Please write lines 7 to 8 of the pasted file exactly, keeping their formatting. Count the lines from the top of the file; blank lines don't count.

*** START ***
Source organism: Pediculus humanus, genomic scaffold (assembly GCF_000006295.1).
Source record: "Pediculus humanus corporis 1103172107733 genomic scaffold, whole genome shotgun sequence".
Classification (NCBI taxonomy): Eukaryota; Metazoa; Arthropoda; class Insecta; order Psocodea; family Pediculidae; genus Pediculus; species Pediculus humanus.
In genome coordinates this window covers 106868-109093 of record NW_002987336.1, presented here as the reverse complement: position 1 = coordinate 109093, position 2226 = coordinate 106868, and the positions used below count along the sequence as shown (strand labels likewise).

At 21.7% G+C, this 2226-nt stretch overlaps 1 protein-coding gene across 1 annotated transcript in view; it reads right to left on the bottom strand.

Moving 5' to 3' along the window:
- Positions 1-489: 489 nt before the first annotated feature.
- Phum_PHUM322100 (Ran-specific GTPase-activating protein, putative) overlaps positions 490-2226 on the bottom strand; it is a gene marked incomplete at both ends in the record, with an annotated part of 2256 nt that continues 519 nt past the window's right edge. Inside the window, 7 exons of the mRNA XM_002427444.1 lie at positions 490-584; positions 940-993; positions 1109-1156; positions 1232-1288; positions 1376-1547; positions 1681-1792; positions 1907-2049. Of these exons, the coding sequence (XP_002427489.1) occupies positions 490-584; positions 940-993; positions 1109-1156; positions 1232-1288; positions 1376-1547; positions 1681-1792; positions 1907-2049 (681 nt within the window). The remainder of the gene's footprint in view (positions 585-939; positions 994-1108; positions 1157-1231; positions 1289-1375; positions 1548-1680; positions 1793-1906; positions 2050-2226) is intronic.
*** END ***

- Positions 1-489: 489 nt before the first annotated feature.
- Phum_PHUM322100 (Ran-specific GTPase-activating protein, putative) overlaps positions 490-2226 on the bottom strand; it is a gene marked incomplete at both ends in the record, with an annotated part of 2256 nt that continues 519 nt past the window's right edge. Inside the window, 7 exons of the mRNA XM_002427444.1 lie at positions 490-584; positions 940-993; positions 1109-1156; positions 1232-1288; positions 1376-1547; positions 1681-1792; positions 1907-2049. Of these exons, the coding sequence (XP_002427489.1) occupies positions 490-584; positions 940-993; positions 1109-1156; positions 1232-1288; positions 1376-1547; positions 1681-1792; positions 1907-2049 (681 nt within the window). The remainder of the gene's footprint in view (positions 585-939; positions 994-1108; positions 1157-1231; positions 1289-1375; positions 1548-1680; positions 1793-1906; positions 2050-2226) is intronic.